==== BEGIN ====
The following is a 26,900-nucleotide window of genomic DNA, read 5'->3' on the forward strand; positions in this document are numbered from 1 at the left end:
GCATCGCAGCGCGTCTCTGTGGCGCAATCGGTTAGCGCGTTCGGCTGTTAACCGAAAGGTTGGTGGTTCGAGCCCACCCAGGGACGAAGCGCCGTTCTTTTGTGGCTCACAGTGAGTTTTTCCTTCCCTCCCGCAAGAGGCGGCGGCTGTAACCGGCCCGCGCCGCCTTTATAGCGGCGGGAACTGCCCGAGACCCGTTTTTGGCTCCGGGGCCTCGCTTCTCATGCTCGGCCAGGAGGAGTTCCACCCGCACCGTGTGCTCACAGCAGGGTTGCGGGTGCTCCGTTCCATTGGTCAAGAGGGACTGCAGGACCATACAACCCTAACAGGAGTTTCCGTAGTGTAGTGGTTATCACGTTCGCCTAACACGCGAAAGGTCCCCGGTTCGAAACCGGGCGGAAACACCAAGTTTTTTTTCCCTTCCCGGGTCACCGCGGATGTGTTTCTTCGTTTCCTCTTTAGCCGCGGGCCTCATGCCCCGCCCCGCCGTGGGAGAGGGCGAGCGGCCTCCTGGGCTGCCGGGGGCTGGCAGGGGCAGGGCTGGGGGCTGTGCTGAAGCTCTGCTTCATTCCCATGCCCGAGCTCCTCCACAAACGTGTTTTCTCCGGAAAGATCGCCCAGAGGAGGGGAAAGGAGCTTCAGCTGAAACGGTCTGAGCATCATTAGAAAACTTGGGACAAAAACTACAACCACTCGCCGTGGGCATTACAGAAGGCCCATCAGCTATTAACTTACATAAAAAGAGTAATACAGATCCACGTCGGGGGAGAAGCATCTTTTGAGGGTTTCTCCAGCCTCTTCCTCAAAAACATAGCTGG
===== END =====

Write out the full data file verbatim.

The following is a 26,900-nucleotide window of genomic DNA, read 5'->3' on the forward strand; positions in this document are numbered from 1 at the left end:
GCATCGCAGCGCGTCTCTGTGGCGCAATCGGTTAGCGCGTTCGGCTGTTAACCGAAAGGTTGGTGGTTCGAGCCCACCCAGGGACGAAGCGCCGTTCTTTTGTGGCTCACAGTGAGTTTTTCCTTCCCTCCCGCAAGAGGCGGCGGCTGTAACCGGCCCGCGCCGCCTTTATAGCGGCGGGAACTGCCCGAGACCCGTTTTTGGCTCCGGGGCCTCGCTTCTCATGCTCGGCCAGGAGGAGTTCCACCCGCACCGTGTGCTCACAGCAGGGTTGCGGGTGCTCCGTTCCATTGGTCAAGAGGGACTGCAGGACCATACAACCCTAACAGGAGTTTCCGTAGTGTAGTGGTTATCACGTTCGCCTAACACGCGAAAGGTCCCCGGTTCGAAACCGGGCGGAAACACCAAGTTTTTTTTCCCTTCCCGGGTCACCGCGGATGTGTTTCTTCGTTTCCTCTTTAGCCGCGGGCCTCATGCCCCGCCCCGCCGTGGGAGAGGGCGAGCGGCCTCCTGGGCTGCCGGGGGCTGGCAGGGGCAGGGCTGGGGGCTGTGCTGAAGCTCTGCTTCATTCCCATGCCCGAGCTCCTCCACAAACGTGTTTTCTCCGGAAAGATCGCCCAGAGGAGGGGAAAGGAGCTTCAGCTGAAACGGTCTGAGCATCATTAGAAAACTTGGGACAAAAACTACAACCACTCGCCGTGGGCATTACAGAAGGCCCATCAGCTATTAACTTACATAAAAAGAGTAATACAGATCCACGTCGGGGGAGAAGCATCTTTTGAGGGTTTCTCCAGCCTCTTCCTCAAAAACATAGCTGG